You know, the same can occur wherever we find ourselves with another of God’s kids. We have partners, family and friends, neighbors, work colleagues and classmates at school. We belong to faith communities, social clubs, service organizations and sports teams. We also enjoy our friendships with God: Just God and you; just God and me. It seems to me that it is our relationships with God which fuel our efforts to bring healing to those we’ve been given to love.

It’s reasonably easy to bring healing to my husband. After decades together, I can read him and respond accordingly. This isn’t necessarily the case with others. Still, we can pull on our coats and grab our shovels to help a fellow soul to clear the path ahead. After all, healing may be unexpected, but it’s always a possibility!

Dear God, help us to be generous with our love and to share that love with those who need it most.

©2019 Mary Penich – All Rights Reserved

There’s Room for Everyone!

“For my house shall be called
a house of prayer for all peoples.”

Isaiah 56:7

I attended a meeting a few weeks ago where we attempted to finalize our parish’s Christmas preparations. In the process, we chuckled over our futile attempts each year to provide seating for everyone who will come to church on Christmas Eve and Christmas Day. Though such discussions sometimes include comments regarding the Christmas and Easter “Birds” whose only appearances for worship occur on these two holy days, this wasn’t the case. Rather, our head usher and others came up with more ingenious ways to squeeze in as many chairs as possible. Each one intends to make all of God’s children welcome as best he or she can.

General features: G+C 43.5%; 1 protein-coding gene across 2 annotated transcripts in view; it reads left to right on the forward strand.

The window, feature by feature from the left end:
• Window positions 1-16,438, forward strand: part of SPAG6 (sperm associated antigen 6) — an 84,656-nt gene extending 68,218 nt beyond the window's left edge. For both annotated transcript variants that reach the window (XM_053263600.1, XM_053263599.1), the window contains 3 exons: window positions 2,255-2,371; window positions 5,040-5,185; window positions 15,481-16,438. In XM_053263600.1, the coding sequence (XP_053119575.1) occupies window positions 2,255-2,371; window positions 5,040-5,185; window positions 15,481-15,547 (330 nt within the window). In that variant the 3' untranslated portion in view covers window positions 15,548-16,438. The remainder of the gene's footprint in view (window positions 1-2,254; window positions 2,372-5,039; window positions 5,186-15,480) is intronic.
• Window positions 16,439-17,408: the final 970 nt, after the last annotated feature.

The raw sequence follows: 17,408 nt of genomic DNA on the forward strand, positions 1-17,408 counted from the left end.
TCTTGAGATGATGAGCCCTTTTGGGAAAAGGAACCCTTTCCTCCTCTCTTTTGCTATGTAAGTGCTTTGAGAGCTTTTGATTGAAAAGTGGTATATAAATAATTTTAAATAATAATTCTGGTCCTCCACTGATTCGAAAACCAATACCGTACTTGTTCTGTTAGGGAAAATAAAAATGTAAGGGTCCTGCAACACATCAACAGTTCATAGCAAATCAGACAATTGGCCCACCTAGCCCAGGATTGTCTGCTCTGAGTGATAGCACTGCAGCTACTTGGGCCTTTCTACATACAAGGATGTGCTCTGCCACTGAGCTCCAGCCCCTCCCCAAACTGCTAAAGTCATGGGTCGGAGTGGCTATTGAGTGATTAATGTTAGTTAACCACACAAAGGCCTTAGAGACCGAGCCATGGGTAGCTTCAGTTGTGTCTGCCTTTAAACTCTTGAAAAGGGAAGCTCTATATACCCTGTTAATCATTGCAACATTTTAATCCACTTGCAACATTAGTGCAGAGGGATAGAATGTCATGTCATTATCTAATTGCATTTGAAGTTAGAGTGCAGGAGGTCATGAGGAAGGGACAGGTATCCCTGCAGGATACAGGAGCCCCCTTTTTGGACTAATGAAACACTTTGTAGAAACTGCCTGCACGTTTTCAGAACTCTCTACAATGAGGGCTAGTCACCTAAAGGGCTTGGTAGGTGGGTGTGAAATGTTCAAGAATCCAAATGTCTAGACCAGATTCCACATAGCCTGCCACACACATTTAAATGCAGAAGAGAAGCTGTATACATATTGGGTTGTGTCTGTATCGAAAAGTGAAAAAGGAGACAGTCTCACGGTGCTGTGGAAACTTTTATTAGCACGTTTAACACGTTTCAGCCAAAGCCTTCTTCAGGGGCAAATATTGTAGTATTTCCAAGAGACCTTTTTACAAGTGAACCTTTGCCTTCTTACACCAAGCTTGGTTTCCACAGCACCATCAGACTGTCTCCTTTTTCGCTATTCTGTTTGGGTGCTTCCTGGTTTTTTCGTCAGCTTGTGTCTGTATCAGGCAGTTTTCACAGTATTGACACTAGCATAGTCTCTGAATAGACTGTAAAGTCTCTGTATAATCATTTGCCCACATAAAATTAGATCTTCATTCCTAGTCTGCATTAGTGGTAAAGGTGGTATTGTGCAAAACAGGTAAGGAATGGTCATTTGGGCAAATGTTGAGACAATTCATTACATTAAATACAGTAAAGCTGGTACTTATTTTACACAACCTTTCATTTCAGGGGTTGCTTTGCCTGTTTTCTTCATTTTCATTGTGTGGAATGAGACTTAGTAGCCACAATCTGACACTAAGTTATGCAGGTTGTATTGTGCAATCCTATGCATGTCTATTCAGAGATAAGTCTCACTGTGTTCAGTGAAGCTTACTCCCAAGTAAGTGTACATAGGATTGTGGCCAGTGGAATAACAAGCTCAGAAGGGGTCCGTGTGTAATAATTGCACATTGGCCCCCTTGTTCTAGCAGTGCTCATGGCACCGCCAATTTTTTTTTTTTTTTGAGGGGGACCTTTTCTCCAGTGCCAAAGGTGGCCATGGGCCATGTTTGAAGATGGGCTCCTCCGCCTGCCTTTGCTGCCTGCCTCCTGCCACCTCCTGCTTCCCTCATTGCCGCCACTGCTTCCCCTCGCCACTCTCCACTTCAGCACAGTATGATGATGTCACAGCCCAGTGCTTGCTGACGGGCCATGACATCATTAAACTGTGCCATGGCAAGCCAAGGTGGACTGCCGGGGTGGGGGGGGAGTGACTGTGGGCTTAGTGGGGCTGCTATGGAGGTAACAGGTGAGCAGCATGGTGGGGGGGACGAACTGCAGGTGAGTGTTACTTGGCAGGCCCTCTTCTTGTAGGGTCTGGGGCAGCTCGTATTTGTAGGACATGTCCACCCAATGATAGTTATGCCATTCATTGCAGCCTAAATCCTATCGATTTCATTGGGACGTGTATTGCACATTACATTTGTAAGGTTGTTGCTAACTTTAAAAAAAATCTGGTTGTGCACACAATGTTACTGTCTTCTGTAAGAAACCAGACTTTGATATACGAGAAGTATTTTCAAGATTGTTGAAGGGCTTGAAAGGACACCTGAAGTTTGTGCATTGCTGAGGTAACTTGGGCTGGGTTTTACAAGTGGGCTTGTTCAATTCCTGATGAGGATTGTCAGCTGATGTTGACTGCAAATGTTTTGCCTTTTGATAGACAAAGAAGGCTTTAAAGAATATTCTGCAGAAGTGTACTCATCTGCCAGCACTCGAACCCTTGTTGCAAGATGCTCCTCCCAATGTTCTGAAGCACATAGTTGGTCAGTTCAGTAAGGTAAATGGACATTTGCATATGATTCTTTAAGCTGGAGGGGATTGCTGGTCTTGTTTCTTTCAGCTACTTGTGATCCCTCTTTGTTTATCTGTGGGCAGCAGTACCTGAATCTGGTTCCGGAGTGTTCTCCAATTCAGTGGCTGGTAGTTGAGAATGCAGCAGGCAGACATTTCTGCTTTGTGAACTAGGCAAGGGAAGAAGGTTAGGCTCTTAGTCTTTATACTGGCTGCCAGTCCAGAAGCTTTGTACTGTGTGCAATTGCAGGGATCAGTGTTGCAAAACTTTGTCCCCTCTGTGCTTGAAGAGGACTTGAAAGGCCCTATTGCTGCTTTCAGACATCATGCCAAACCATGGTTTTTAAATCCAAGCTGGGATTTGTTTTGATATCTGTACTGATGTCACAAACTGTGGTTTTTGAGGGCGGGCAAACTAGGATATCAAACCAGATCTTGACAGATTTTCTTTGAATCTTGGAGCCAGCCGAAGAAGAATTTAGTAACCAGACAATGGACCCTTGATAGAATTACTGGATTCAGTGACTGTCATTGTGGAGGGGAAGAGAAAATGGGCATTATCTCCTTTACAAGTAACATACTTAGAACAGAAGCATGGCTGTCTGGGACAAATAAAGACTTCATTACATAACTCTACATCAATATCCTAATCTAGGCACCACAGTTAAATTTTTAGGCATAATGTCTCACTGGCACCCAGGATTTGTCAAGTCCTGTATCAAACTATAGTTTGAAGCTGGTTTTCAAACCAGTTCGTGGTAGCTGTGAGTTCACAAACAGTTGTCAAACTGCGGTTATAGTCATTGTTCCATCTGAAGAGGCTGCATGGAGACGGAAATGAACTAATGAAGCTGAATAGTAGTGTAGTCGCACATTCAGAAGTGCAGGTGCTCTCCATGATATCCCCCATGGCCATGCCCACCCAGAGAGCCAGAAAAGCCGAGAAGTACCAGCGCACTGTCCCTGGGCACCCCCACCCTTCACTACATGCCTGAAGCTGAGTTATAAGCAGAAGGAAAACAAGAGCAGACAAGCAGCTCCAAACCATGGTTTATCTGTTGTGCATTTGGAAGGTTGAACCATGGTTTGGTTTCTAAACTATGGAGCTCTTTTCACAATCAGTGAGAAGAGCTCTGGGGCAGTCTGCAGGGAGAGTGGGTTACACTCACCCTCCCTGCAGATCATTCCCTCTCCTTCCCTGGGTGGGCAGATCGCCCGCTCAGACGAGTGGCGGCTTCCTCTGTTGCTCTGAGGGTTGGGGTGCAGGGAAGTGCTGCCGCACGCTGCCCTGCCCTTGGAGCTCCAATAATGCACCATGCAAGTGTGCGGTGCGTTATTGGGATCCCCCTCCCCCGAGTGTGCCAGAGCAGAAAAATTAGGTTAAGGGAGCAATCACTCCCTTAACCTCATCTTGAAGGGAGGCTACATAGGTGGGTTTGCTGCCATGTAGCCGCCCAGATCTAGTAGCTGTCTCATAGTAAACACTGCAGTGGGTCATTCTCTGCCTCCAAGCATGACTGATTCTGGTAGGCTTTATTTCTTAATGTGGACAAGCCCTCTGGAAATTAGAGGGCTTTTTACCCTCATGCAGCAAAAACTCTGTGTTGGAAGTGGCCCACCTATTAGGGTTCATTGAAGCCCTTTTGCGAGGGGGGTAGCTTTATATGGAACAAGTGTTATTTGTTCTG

All concerned work extremely hard to prepare our beautifully adorned church, amazing music and engaging liturgy. Everyone from our youngest parish children to our devoted seniors is involved. Our hope is that we’ll assist all of those who join us in feeling welcomed as they gather to pray together. After all, it’s Christmas!

Loving God, you open your house to all who come to your door. While some of us feel free to knock often, there are others who shy away. Please reveal yourself in our efforts as we prepare for Christmas so that all of your children realize that they are welcome to your home any time and always.

©2018 Mary Penich – All Rights Reserved